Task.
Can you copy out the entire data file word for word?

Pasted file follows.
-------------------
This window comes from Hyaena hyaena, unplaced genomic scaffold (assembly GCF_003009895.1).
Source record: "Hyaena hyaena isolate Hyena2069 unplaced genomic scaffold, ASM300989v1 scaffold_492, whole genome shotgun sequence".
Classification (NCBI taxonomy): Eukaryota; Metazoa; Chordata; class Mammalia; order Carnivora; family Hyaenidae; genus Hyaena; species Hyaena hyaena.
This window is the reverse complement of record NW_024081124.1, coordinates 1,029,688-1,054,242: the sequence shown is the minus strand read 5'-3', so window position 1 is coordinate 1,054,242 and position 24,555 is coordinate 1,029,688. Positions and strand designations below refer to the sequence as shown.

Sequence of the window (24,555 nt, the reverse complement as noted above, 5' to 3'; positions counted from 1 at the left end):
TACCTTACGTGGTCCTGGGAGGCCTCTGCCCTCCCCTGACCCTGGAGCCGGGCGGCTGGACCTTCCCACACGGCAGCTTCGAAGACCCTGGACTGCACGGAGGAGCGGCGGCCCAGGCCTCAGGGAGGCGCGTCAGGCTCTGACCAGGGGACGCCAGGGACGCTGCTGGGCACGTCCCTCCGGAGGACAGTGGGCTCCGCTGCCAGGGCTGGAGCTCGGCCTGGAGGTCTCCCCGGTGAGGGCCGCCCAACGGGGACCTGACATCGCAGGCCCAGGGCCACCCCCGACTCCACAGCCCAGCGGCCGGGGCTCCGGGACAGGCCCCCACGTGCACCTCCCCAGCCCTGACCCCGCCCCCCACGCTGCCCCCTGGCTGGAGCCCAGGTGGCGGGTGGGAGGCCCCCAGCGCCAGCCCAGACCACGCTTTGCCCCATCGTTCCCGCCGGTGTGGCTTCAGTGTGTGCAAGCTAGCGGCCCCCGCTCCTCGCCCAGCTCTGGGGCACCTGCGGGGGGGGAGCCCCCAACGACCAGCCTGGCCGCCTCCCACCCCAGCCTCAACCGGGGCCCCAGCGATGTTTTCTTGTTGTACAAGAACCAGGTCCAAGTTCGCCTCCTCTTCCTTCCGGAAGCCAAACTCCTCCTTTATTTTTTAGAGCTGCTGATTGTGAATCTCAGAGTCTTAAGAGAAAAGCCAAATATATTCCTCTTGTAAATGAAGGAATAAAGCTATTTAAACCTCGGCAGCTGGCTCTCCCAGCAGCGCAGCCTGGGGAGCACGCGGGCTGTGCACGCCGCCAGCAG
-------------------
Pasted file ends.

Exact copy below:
This window comes from Hyaena hyaena, unplaced genomic scaffold (assembly GCF_003009895.1).
Source record: "Hyaena hyaena isolate Hyena2069 unplaced genomic scaffold, ASM300989v1 scaffold_492, whole genome shotgun sequence".
Classification (NCBI taxonomy): Eukaryota; Metazoa; Chordata; class Mammalia; order Carnivora; family Hyaenidae; genus Hyaena; species Hyaena hyaena.
This window is the reverse complement of record NW_024081124.1, coordinates 1,029,688-1,054,242: the sequence shown is the minus strand read 5'-3', so window position 1 is coordinate 1,054,242 and position 24,555 is coordinate 1,029,688. Positions and strand designations below refer to the sequence as shown.

Sequence of the window (24,555 nt, the reverse complement as noted above, 5' to 3'; positions counted from 1 at the left end):
TACCTTACGTGGTCCTGGGAGGCCTCTGCCCTCCCCTGACCCTGGAGCCGGGCGGCTGGACCTTCCCACACGGCAGCTTCGAAGACCCTGGACTGCACGGAGGAGCGGCGGCCCAGGCCTCAGGGAGGCGCGTCAGGCTCTGACCAGGGGACGCCAGGGACGCTGCTGGGCACGTCCCTCCGGAGGACAGTGGGCTCCGCTGCCAGGGCTGGAGCTCGGCCTGGAGGTCTCCCCGGTGAGGGCCGCCCAACGGGGACCTGACATCGCAGGCCCAGGGCCACCCCCGACTCCACAGCCCAGCGGCCGGGGCTCCGGGACAGGCCCCCACGTGCACCTCCCCAGCCCTGACCCCGCCCCCCACGCTGCCCCCTGGCTGGAGCCCAGGTGGCGGGTGGGAGGCCCCCAGCGCCAGCCCAGACCACGCTTTGCCCCATCGTTCCCGCCGGTGTGGCTTCAGTGTGTGCAAGCTAGCGGCCCCCGCTCCTCGCCCAGCTCTGGGGCACCTGCGGGGGGGGAGCCCCCAACGACCAGCCTGGCCGCCTCCCACCCCAGCCTCAACCGGGGCCCCAGCGATGTTTTCTTGTTGTACAAGAACCAGGTCCAAGTTCGCCTCCTCTTCCTTCCGGAAGCCAAACTCCTCCTTTATTTTTTAGAGCTGCTGATTGTGAATCTCAGAGTCTTAAGAGAAAAGCCAAATATATTCCTCTTGTAAATGAAGGAATAAAGCTATTTAAACCTCGGCAGCTGGCTCTCCCAGCAGCGCAGCCTGGGGAGCACGCGGGCTGTGCACGCCGCCAGCAG